The kitchen has an island counter in a unique marble Capolavoro Brown with a flush mounted hob and telescopic extractor. The timber panelling on the back wall is a man made veneer with horizontal detailing and metallic mosaic was used in the wet areas of the kitchen.

The dining area has a table from Cassina and dining chairs are from one of Hartmann’s favourite designers, Benjamin Hubert by De La Espada.

Hartmann also explains that a considerable amount of time was invested in selecting the art in the project, including works from the Stafford Gallery and the striking piece above the sofa from Drew Whitmore of Drillworks, made with thousands of backlit drilled holes.

Inside the concealed study, the entire desk area is bespoke with a leather back wall and functional drawers, by Howard Brothers Joinery. The chair is from Nest and the lamp is vintage. Sourcing vintage elements for the project is also something the team spent a lot of time on, to achieve an eclectic mix of old and modern to complement the rough luxe edge.

Moving upstairs, sandy tones take over in the first bedroom with a white leather bed, from Bontempi Italy and vintage makes an appearance again with the bedside tables, complemented with lamps from Rocket St George. The dressing table and stool are custom designed and the use of a textured wall covering from Sekers creates warmth and an element of luxury in these more private areas of the apartment.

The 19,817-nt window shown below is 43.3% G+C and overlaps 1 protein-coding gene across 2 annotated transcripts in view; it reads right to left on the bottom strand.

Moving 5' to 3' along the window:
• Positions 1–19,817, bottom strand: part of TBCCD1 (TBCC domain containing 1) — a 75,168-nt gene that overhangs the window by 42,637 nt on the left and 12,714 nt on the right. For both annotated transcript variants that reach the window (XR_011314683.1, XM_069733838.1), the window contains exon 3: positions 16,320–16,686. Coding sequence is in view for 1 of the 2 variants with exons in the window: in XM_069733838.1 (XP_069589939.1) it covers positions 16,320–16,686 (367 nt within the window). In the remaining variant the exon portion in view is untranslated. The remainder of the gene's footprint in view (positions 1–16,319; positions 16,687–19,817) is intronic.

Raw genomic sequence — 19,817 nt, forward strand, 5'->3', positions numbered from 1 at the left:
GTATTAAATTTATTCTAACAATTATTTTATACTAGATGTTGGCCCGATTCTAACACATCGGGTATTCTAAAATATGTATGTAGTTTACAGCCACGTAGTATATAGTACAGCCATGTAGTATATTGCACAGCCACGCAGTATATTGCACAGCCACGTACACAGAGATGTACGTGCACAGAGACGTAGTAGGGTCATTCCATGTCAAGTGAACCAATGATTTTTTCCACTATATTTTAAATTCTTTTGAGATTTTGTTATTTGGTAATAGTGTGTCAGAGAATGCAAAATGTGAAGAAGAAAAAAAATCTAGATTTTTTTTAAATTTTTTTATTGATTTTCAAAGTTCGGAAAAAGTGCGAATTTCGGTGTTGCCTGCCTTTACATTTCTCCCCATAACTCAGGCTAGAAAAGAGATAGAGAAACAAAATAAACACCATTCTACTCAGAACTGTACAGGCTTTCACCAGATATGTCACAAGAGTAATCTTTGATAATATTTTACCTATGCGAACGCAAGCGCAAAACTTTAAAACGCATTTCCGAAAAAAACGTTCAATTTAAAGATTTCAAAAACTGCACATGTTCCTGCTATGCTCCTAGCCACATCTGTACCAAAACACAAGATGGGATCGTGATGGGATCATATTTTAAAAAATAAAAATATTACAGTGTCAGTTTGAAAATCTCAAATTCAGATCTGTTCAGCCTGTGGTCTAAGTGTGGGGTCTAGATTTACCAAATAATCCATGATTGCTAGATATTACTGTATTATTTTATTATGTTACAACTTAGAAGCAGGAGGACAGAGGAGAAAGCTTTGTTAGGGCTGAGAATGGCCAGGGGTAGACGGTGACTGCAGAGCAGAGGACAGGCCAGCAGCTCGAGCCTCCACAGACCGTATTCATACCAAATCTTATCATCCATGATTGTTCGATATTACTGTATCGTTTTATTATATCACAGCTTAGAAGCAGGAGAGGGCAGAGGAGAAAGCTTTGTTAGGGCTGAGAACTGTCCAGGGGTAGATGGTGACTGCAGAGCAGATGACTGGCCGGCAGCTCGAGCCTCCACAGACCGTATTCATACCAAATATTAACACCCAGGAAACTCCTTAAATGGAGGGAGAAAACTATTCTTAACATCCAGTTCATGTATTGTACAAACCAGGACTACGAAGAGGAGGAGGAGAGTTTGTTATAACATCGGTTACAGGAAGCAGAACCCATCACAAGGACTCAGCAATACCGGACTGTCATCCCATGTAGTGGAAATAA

This luxurious feel is taken up a gear in the bronze hued en-suite. Rust finished tiles from Capitol Tiles clad the walls, providing a dramatic backdrop for the copper and nickel free standing bath. The vanity unit and mirror are both custom designs and an opening skylight has been included to allow natural light and fresh air when required.

The second bedroom has a slightly darker palette than the first with a black leather bed, also from Bontempi and a moody landscape painting by Mauricio Rozo. However the en-suite lifts the tone again, with an almost Japanese minimal, natural spa feel with neutral wall tiles, plenty of natural wood finishes and a large walk in waterfall shower. All of the sanitary ware in the project is from C.P. Hart. The colourful and intricate artwork in the bathroom is from Andy Harding, an artist Hartmann particularly wanted to champion who has been homeless for four years.

‘I am very pleased with this project,’ says Hartmann. ‘Even though this is a small penthouse it feels big as it has a large personality and has real cool factor!’

We certainly agree, this is definitely a great example of using non-obvious, characterful layering and use of colours and pattern alongside what is basically a neutral colour palette. A clever point of reference, the seashore, helped to set the tone but allowed for a wonderfully warm, lived in feel given to it by more interesting and weathered textures.

Hartmann Designs – www.hartmanndesigns.com